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Berlin

It has been the capital of the Kingdom of Prussia, the German empire, the Weimar Republic, the Third Reich and now the current capital of Germany and arguably the epicentre of culture in Europe. Berlin, considered by many as one of the finest cities in the world, captured my imagination and affections on a recent visit.

Recently celebrating the anniversary of the downfall of its infamous wall that divided the city into East and West for 28 years, dividing brothers, sisters, mothers, fathers and generations, it is a testament to the Germans and Berliners how they overcame the adversity of this societal divide and have embraced their relative newfound freedom to make the city a thriving hub of diverse culture, ethereal architecture, pulsating nightlife and liberal lifestyle.
Perhaps the most iconic landmark in Berlin is the gate that determined who crossed that infamous wall. The Brandenburg Gate is situated in the centre of Berlin imposing itself on the Berlin skyline, dominating it like it did thousands of Germans for many years. As if sitting on a throne, the Roman goddess Victoria (for victory) in her chariot adorns the top of the gate, overlooking the city. The Reichstag which is perched beside the Brandenburg Gate is the seat of the German Parliament and sitting atop this buliding is a dome which upon reaching the top, all of Berlin can be seen.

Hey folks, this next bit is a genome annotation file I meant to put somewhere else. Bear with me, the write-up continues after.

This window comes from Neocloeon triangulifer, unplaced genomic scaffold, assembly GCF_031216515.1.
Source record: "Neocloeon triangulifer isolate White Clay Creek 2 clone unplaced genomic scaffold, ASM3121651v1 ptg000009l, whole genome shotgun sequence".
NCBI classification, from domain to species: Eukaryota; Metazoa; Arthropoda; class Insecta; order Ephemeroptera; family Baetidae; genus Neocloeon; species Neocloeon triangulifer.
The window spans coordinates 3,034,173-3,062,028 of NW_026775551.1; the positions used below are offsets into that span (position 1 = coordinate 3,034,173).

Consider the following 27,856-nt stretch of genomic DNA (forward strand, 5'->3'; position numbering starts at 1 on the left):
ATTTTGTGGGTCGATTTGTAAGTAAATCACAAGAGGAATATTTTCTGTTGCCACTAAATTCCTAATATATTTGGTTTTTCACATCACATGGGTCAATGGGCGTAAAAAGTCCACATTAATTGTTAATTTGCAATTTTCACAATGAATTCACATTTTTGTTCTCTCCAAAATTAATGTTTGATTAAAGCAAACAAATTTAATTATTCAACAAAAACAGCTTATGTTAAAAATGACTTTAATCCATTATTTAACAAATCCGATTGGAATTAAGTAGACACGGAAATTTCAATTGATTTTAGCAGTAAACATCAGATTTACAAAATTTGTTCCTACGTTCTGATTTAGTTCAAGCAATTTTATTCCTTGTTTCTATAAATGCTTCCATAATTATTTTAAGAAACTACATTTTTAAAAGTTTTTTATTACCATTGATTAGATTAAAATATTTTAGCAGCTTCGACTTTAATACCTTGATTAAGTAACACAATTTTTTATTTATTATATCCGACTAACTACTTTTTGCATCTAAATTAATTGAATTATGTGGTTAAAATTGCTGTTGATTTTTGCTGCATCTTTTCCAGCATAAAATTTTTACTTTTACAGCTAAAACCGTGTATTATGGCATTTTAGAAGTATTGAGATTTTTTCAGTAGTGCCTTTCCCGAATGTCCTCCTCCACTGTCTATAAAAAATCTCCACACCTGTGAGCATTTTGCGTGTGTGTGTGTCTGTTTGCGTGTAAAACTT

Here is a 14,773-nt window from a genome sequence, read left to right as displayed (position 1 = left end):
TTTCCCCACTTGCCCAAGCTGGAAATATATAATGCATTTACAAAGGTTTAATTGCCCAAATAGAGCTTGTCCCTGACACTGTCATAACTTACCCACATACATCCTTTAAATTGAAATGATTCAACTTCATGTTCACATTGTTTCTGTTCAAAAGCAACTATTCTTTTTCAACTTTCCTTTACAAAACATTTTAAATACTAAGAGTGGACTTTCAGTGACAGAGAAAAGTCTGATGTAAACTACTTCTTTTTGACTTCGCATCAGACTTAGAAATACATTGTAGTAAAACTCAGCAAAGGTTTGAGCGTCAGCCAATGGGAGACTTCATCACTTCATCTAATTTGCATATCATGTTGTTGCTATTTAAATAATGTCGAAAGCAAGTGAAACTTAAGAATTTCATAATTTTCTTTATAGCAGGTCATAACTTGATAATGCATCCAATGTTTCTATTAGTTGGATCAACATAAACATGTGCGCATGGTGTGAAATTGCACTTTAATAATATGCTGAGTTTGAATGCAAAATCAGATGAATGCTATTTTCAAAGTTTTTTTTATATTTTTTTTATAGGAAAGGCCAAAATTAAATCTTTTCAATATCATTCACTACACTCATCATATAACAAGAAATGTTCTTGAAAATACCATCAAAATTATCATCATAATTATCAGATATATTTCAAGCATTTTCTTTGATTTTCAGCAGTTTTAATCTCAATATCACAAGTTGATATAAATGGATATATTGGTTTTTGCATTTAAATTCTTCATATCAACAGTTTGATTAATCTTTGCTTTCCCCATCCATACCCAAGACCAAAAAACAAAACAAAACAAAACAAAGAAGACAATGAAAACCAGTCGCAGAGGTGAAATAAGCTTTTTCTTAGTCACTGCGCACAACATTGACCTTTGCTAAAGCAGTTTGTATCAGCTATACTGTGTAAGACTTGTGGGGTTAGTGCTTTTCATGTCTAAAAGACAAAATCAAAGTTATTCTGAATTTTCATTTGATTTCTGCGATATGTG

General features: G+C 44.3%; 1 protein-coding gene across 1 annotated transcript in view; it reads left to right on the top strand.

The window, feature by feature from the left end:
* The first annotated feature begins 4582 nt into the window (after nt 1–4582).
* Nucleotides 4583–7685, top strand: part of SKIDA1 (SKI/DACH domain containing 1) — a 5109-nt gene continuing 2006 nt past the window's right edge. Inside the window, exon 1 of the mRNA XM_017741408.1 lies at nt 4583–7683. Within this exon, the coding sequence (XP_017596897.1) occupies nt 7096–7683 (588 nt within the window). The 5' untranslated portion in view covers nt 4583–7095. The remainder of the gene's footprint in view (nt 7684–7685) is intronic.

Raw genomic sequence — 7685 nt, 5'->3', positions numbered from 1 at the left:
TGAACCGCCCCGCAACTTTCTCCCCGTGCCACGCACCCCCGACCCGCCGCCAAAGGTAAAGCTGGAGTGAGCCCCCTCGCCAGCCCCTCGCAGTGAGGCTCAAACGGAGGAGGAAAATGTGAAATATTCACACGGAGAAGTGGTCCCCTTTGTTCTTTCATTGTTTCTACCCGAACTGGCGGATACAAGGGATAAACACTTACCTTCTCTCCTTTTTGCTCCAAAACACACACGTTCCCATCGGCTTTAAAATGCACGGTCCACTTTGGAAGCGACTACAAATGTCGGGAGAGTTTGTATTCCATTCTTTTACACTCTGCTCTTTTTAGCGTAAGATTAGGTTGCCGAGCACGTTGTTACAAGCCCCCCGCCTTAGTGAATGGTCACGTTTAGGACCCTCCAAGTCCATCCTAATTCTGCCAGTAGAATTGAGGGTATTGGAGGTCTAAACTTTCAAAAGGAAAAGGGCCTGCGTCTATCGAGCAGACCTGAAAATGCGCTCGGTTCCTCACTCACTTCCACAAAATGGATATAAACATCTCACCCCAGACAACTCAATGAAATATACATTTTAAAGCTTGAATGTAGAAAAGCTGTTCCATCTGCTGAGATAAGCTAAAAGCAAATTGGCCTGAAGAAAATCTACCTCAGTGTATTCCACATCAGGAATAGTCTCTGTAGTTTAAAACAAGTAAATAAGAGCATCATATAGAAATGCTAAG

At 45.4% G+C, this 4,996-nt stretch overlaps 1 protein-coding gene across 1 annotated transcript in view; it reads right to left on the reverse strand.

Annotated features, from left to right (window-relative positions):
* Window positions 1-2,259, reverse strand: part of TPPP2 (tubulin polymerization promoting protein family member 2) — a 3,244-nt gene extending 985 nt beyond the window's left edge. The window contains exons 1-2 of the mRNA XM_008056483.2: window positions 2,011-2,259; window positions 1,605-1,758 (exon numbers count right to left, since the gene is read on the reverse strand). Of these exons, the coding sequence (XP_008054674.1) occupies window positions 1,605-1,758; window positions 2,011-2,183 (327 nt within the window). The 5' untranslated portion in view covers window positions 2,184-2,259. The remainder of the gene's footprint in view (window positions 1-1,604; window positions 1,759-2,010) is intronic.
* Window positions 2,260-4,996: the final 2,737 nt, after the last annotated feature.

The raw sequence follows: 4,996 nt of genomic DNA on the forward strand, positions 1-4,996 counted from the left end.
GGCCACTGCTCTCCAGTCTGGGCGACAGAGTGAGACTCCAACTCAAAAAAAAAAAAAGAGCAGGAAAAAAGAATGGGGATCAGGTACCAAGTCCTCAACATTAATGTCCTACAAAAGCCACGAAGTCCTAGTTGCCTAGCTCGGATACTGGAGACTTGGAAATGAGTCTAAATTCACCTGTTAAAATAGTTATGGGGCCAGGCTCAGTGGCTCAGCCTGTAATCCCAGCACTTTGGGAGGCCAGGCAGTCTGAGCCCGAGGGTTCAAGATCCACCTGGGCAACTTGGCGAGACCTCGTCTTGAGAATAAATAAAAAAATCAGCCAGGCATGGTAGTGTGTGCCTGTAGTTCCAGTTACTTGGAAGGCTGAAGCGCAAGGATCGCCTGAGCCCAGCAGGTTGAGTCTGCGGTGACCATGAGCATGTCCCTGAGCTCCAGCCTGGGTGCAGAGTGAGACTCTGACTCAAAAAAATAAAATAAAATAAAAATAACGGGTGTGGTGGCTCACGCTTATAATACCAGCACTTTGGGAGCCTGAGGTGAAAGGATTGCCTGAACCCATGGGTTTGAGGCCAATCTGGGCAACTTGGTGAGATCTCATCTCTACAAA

The Berliner Dom or Berlin Cathedral is not to be missed. From the outside it is evident that there is something special about this cathedral and once you set foot inside and glance towards the ceiling, the ornate paintings mesmerize you.The Potsdamer Platz, built from scratch after the wall came down, is a modern centre of neon culture, blinding lights and it epitomises and symbolises Berlins entry into unification and the new Berlin.

The remaining remnants of the wall dotted around the centre of the city is a reminder of the cities grim and distant past. Perhaps the memory that most Germans would like to be in the distant pass is their involvement in the persecution of 6 million Jews during World War II. The Holocaust memorial, situated beside the Brandenburg Gate on Unter Den Linden is a feat of modern design with a museum situated below the memorial. The museum itself describes in detail the harrowing stories of the many Jews persecuted during Hitler’s reign and the torture and horrors they were subjected to.

Berlin is also home to museums of every variety with a rich range of choice catering for every taste from history to contemporary art to erotica. One of the most appealing aspects of Berlin for the younger generation is the vibrant nightlife with Berlin being considered as the techno capital of Europe if not the world. The Mitte district would be thought of as the social centre of the city with many other districts trailing a short distance behind. I found the Oranienburg district to be quite vibrant with its bustling bars and restaurants, with a wide choice on offer. For those of the vintage shop persuasion, the Prenzlaeur Berg district is definitely worth a visit. Hours upon hours of your time would be well spent well traversing the many shops that capture your eye every corner you turn.

In short, Berlin is top of my list for a return visit, sooner rather than later. It caters for every generation and every taste. My only criticism is theres so much to see, it’s difficult to fit everything in 3 0r 4 days, so I would recommend spending a week there to see everything at your own leisure.

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Written by: John Fagan

Proofed by: Dara O’Conor

Uploaded by: Emma Duggan

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